UBS Group AG, the world’s largest wealth manager, told clients worldwide to take some profit on their stocks as rising values make it more difficult to generate “significant” further gains.
“Although we continue to believe that global stocks can grind higher, underpinned by robust economic growth and increasing earnings, rising valuations are reducing the possibility of significant further upside,” Mark Haefele, chief investment officer at UBS Wealth Management, said in a note to clients. Stocks this year have climbed 15 percent globally, about twice UBS’s expected long-term return, he said.
While some investors are concerned that global economy must be headed for a downturn, UBS sees little recession risk currently. The comments come as markets focus on monetary-policy decisions that could affect stock prices, as well as speeches by Federal Reserve officials that may offer further clues about U.S. interest rate policy.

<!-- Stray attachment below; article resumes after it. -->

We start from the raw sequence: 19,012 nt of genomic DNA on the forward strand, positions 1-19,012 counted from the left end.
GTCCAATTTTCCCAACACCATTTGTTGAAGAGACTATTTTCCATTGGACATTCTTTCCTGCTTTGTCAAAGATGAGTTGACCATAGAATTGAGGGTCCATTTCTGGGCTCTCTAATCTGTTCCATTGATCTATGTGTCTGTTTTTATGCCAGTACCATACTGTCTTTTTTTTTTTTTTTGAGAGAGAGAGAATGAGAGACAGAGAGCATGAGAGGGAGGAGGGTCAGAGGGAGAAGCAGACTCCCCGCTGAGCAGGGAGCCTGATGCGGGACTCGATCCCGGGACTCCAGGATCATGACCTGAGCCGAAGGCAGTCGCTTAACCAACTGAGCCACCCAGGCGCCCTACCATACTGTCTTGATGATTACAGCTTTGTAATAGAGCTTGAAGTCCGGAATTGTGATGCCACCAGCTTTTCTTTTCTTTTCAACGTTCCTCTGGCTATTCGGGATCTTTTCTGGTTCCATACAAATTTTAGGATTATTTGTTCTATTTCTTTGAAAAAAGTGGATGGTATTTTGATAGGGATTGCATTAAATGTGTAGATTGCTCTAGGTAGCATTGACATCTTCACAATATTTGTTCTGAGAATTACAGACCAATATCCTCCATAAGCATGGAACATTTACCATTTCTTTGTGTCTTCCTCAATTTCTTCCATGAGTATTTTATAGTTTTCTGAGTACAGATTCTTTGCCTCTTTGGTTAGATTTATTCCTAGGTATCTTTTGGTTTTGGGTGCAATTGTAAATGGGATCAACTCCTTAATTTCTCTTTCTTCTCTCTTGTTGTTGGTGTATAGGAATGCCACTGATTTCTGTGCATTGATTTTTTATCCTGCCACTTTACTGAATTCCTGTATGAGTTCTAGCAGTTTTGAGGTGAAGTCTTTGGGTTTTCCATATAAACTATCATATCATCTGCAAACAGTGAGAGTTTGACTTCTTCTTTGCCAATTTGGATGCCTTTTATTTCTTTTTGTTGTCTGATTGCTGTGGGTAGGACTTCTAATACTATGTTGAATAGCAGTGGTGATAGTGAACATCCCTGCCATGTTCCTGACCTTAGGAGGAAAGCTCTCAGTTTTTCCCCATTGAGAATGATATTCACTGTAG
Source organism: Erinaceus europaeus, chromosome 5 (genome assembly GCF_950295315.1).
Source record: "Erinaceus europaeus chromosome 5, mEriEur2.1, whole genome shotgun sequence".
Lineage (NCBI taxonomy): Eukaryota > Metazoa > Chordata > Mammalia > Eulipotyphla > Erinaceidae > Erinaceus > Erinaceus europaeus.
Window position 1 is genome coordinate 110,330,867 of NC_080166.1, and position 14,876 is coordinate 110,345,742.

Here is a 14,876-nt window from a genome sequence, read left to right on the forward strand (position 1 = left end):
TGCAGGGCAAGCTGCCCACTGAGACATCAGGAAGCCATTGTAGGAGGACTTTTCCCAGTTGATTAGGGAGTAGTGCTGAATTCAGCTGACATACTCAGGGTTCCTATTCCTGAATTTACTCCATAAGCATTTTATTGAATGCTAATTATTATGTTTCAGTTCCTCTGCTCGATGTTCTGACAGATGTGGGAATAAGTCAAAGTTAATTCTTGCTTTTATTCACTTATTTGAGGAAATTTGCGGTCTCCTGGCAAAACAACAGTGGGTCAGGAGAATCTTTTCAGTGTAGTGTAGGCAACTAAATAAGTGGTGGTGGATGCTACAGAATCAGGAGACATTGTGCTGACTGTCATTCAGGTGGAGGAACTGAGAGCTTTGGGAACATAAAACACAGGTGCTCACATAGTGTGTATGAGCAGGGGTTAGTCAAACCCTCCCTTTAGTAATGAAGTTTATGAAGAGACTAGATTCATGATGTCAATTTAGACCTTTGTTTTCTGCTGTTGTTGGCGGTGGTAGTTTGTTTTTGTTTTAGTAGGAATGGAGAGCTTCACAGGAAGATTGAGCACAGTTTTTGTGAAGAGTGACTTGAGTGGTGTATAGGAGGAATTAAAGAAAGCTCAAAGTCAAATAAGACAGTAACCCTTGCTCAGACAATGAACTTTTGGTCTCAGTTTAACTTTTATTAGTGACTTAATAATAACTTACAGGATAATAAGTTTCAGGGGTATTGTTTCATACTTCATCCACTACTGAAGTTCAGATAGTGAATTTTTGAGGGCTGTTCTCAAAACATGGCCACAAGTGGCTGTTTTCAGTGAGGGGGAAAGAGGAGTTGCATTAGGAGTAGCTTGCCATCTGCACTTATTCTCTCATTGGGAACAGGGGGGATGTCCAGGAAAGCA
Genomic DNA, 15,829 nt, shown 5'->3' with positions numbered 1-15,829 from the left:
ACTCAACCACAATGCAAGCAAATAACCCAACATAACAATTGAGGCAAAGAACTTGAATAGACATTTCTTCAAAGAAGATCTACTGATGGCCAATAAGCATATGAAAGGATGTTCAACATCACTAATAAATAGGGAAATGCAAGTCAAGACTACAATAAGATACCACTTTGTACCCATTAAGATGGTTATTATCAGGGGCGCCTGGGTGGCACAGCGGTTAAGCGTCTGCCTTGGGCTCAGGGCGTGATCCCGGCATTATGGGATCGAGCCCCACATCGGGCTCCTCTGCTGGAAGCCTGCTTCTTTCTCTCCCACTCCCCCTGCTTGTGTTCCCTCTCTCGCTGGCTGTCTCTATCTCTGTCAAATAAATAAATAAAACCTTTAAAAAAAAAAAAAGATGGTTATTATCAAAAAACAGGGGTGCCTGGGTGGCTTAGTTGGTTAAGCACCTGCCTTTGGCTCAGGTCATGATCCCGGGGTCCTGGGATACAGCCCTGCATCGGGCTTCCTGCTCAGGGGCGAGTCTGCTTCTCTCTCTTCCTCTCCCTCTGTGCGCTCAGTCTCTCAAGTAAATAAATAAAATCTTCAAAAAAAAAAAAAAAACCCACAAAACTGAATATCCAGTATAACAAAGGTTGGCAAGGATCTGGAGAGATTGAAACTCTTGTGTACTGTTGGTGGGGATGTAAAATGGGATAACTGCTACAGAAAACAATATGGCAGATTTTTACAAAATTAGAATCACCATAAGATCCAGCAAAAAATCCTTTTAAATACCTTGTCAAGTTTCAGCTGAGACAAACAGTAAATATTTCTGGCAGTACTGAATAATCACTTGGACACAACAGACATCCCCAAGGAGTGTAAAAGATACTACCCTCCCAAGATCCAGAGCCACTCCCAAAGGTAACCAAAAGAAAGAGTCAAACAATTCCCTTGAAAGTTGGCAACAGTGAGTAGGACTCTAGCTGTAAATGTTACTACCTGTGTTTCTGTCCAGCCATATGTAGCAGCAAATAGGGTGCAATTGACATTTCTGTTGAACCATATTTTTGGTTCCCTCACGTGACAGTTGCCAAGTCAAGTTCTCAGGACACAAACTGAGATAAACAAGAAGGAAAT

Credit Suisse Group AG, the world’s sixth-largest wealth manager, advised clients in August to take a pause from investing in stocks, adding that “valuations seem full.”
Though prices will continue to rise, it will be at a slower rate, Haefele said. Traditional catalysts for a recession such as government austerity, sharply higher rates, oil price spikes or another credit crunch look unlikely to emerge over the next six months.
“In a low-interest-rate world, the valuations are not so excessive, leverage is not so high that we see an unsustainable situation at the moment,” Haefele said in an interview on Bloomberg TV.